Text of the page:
Hands-on: Motorola's Droid Pro wins as a business smartphone

The new Android smartphone is today's Treo: Great at all the tasks you need to do

Let's cut to the chase: The best Palm Treo available today is a Droid Pro.

Droid Pro
Droid Pro

The iPhone's great and all -- it's got a first-class ecosystem, lots of apps and great audio/video. But until 2008, if you wanted a phone phone, the Treo was the bee's knees. It wasn't so hot with music, movies or games, but it was brilliant at what it was supposed to do -- let you make phone calls, send texts and e-mails, and create schedules and notes. It even synced with your computer. You could even buy one unlocked, so you could make calls anywhere in the world. In fact, until the old Palm blew up, nothing touched it.

Motorola's Droid Pro follows the Treo model of businesslike simplicity. A hard keyboard sits underneath a good-enough 3.1-in. display with 320-by-480-pixel resolution. The interface is straight-ahead Android 2.2, with Motorola's usual modest ability to integrate social networking services Facebook, MySpace and Twitter. There is a blessed lack of crapware. And the phone's Exchange support (with encryption coming in early 2011, Motorola says) is fully integrated.

How old school is the Droid Pro? Out of the box, the standard side button doesn't activate the camera, as it does on most Android phones. It activates the calendar.

Like the Treo, the Droid Pro isn't a physical lightweight. There's no slide-out keyboard or other tricky frippery. It's about the same height and width (4.7 by 2.4 in.) as an iPhone. At 4.7 oz., it's roughly the same weight as well, but at about four-tenths of an inch thick, it's somewhat thicker -- that's at least partly due to its SIM card.

SIM card?

I know what you're thinking: "This is a Verizon Wireless phone; CDMA doesn't need a SIM card." That may be the Droid Pro's neatest trick.

This is a world phone. Step into the civilized world where they use GSM, and you can use the GSM circuitry with the included Vodaphone SIM card. (Vodaphone, you'll remember, owns 49% of Verizon Wireless.) The service isn't cheap -- prices vary by country -- but you'll be reachable. Also, if you're a customer in good standing for more than 60 days, Verizon will let you use your own SIM, though you'll lose support and direct billing while you're using it.

How does the Droid Pro work? Quite well, mostly. Holding the phone requires a bit more physical effort than I've grown accustomed to expending. The keyboard feels a little cramped, and in portrait mode there's no soft keyboard available. In landscape mode, a soft keyboard appears when needed, but it's just a standard keyboard; no Swype here.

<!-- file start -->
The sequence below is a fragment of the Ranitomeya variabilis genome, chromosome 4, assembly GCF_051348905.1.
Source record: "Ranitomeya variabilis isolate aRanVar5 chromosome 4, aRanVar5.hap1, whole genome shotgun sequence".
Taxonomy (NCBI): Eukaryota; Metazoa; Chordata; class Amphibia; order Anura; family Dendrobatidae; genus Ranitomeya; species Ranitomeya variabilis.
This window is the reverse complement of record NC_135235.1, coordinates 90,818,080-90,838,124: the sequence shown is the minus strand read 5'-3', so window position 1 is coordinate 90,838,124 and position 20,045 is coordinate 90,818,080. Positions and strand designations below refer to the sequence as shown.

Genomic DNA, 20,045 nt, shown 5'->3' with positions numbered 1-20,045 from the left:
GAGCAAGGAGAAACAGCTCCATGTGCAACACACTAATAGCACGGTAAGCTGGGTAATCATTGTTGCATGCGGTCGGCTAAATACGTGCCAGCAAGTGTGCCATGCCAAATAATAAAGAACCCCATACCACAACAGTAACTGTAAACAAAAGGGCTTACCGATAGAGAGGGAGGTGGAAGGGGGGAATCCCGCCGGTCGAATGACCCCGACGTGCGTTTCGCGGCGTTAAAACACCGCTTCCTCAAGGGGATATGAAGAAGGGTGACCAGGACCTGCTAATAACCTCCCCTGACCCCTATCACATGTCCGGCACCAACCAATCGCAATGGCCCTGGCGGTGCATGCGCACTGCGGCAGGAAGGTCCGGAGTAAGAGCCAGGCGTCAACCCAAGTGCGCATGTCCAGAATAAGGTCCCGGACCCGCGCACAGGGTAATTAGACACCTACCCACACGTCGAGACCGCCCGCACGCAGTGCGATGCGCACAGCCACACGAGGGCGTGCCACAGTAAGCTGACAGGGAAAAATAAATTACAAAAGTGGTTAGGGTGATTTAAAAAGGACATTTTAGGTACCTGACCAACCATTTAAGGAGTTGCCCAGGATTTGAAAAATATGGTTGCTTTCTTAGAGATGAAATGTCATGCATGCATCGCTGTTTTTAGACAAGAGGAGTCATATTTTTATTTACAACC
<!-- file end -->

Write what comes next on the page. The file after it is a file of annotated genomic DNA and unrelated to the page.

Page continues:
Also, the display on the sample unit was frequently too dim when I kept it on automatic brightness; setting the brightness level manually solved the problem, but that could cost you battery time.

Battery life is a bit of a problem, as it is with most Android phones. The Droid Pro will make it to the end of the day on its stock 1420 mAh battery if you're careful. You will almost certainly want the extended-life 1860 mAh battery ($50; available in a few weeks), especially if you use the wireless tethering feature. Also, there's a feature that locks the phone when you drop it into your pocket. It's neat and elegant and will save power without your needing to remember to lock the phone yourself.

The five-megapixel camera (which does video, too) is perfectly adequate, and if you watch video on the screen you won't need an optometrist later. Typical of Android phones, the voice input on the Droid Pro is startlingly accurate.

So if all you want is a phone that does e-mail with a hard keyboard, why not a BlackBerry? Because the Android ecosystem is now big enough and diverse enough to give you interesting software choices. There are alternative mail programs, lots of add-ons, even games if you're so inclined. Not so much for BlackBerries.

Verizon is selling the Droid Pro for $179.99, after a $100 rebate with a two-year activation and a data plan. A 3G tethering plan costs an extra $20 per month.

Bottom line

If you're looking for mobile entertainment, there are better devices than a Droid Pro: Android users can go for the Droid X, and Apple devotees have the iPhone 4. As a communications device, though, the Droid Pro has few peers. If you want a straight-ahead business phone, this truly may be the Droid you've been looking for.

Dan Rosenbaum, by day a search strategist and content maven, has been reviewing mobile technology since the 1990s. His MicroTAC and StarTAC phones are still in a box somewhere.

Copyright © 2010 IDG Communications, Inc.

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